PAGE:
Draft revised code of conduct for registered property factors: consultation analysis

This report presents an analysis of responses to the consultation on a draft revised code of conduct for registered property factors.

Part 3 – Proposed Modification Order

Part 3 of the consultation paper asked for views on modifying certain provisions of the Property Factors (Scotland) Act 2011 (the 2011 Act) with the purpose of giving further effect to the draft ‘revised’ Code as published as part of this consultation.

Removal from the register and compliance with the Code and property factor enforcement orders

Question 12: For the limited purposes described above, should a de-registered property factor, be required to comply with the Code, including property factor enforcement orders, despite removal from the register of property factors?

As illustrated in Figure 13 below, 70% of respondents thought a de-registered property factor should be required to comply with the Code despite removal from the register of property factors, while 7% thought they should not.

Figure 13: Responses to Question 12. Also see Table 14 (Annex 2: Quantitative Analysis).

Although there was no specific opportunity to comment at Question 12 on Citizen Space, a small number of respondents did make a comment elsewhere within their response. Among the comments from those who supported the proposal was that it provides greater recourse for homeowners in this circumstance. Respondents also made suggestions around how the approach should be taken forward including that a property factor should continue to be held accountable for failures which occurred prior to their de-registration and these should be enforceable by the FTT. It was also suggested that further guidance is required for circumstances whereby a property factor finds it difficult to comply with a decision of the FTT if an appeal is on-going.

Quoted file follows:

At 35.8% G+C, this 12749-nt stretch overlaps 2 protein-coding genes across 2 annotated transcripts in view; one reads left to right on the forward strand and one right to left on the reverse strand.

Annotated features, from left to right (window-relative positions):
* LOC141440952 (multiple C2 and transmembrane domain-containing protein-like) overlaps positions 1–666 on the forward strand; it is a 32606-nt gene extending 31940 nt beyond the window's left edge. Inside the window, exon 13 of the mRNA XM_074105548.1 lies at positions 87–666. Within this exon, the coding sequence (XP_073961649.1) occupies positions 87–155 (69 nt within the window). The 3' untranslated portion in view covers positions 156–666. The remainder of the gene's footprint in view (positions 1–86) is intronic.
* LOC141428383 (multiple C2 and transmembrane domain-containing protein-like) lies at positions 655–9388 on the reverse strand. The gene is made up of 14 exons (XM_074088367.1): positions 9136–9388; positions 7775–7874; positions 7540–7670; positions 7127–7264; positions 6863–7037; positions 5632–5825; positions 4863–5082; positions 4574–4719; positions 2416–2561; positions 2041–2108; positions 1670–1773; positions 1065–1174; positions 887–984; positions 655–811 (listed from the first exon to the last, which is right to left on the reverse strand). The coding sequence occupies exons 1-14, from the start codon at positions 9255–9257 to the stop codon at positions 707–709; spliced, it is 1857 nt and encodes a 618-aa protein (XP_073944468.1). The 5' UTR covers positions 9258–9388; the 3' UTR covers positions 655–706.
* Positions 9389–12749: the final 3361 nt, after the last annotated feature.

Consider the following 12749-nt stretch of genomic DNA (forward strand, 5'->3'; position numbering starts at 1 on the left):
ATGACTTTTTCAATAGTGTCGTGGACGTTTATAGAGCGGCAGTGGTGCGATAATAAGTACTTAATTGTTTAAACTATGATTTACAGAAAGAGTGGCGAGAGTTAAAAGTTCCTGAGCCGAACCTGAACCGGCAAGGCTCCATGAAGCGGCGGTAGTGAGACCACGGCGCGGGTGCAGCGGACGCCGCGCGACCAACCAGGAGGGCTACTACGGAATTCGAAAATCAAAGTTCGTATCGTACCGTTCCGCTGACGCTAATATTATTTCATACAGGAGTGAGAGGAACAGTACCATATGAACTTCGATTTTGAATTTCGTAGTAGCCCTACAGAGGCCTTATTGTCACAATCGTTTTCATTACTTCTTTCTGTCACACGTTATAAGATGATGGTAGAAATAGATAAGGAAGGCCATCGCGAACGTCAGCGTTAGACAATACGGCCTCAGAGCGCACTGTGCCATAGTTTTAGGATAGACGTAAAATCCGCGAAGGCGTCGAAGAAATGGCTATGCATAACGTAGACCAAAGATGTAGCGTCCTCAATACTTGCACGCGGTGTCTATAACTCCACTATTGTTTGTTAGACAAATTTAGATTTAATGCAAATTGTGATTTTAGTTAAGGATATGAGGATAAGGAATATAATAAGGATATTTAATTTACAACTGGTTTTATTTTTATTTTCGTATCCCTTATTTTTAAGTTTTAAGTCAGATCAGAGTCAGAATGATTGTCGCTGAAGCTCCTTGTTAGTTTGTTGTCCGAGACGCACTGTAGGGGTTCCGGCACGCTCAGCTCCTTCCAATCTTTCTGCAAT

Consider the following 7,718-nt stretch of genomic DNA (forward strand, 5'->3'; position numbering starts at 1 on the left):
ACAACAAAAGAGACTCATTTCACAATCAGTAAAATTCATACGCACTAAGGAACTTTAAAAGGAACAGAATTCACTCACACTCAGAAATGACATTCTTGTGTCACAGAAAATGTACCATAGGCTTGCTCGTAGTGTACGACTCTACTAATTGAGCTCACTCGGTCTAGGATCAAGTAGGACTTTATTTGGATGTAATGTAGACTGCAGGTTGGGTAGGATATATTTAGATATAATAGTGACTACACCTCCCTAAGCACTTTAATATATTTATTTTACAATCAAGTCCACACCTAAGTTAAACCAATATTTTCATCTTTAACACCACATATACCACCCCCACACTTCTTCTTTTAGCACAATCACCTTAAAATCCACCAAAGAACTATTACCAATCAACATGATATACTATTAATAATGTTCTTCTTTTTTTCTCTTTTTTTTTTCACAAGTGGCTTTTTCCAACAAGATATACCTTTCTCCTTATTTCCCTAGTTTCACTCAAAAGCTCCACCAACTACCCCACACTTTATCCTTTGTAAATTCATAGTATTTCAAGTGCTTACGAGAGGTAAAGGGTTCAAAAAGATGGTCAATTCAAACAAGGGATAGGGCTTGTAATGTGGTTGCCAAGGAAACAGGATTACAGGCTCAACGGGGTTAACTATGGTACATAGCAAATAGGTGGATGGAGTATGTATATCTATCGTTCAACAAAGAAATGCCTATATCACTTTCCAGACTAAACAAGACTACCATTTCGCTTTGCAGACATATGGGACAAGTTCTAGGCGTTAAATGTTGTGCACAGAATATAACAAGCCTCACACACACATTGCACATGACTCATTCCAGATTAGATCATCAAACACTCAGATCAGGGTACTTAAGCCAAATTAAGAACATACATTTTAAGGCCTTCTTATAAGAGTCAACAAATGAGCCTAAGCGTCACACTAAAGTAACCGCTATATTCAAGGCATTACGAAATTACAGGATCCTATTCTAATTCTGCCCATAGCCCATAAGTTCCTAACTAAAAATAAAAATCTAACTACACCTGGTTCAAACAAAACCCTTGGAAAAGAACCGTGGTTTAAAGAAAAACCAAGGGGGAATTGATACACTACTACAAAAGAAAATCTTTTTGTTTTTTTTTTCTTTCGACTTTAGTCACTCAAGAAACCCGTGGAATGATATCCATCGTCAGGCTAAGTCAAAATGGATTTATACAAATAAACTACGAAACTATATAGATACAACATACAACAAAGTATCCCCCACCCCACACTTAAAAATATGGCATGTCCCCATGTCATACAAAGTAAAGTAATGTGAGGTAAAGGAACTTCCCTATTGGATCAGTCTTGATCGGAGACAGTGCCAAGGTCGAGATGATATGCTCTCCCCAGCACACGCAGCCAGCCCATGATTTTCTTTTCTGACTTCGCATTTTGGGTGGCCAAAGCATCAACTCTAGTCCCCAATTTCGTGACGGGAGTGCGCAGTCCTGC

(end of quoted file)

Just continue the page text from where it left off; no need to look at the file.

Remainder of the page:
One respondent agreed that the legislation should be amended but questioned the suitability of a property factor enforcement order (PFEO) in the event of a determination against a former factor and how they might achieve compliance. A respondent who disagreed was not clear as to why a factor should also be subject still to the PFEO’s which led to their de-registration.

Liability for Registered Property Factors and time limits for submitting homeowner applications to the First-tier Tribunal

Question 13: Should a three-year time limit be introduced for homeowner applications to be initially lodged with the First-tier Tribunal for Scotland Housing and Property Chamber?

Please explain your answer making reference to any alternative suggested timeframe or criteria (if applicable).

As illustrated in Figure 14 below, 55% of respondents thought a three-year time limit should be introduced for homeowner applications to be lodged initially with the First-tier Tribunal for Scotland Housing and Property Chamber, while 19% thought it should not.

Figure 14: Responses to Question 13. Also see Table 15 (Annex 2: Quantitative Analysis).

Figure 14: Responses to Question 13. Also see Table 15 (Annex 2: Quantitative Analysis).

Those who agreed with the proposal or were unsure most frequently suggested that the three-year time limit was reasonable or fair to both homeowners and factors. Others felt that it is important for a clear timescale to be in place to ensure transparency for both factors and homeowners.

Reasons given for agreeing with the proposal included that it would correspond with the 3-year keeping of correspondence requirement on factors and any professional organisation should have the capacity to keep records over this timescale. It was also suggested that keeping records over a longer than three-year timeframe could be challenging.

Other comments focused on how the approach should work and included that the three-year timeframe should continue to apply if the homeowner moves to a different factor.

The most frequently made comment by those who disagreed or were unsure was that a three-year timeframe seems too long or excessive. Reasons given for taking this view included that:

  • A longer period increases the likelihood of personnel having changed or people being unable to recall events.
  • The new GDPR may affect the time relevant information can be held.

The most frequently suggested alternative timeframe suggested was one year. Respondents sometimes clarified how they saw this year timeframe being defined. Specific suggestions included a year after someone becomes aware of the matter they wish to lodge.

Other suggestions put forward by one or small number of respondents included:

  • 2 years, including as a more reasonable timescale given that ‘continuing failures’ options remain open to homeowners.
  • Mirroring SPSO timescales.

An alternative perspective was that three years is too short a timeframe and that five years would be more appropriate.

Other comments on the timeframe included that while there should be a time limit, it should at the discretion of the Chamber President to consider cases dating back beyond the period of limitation under exceptional circumstances.



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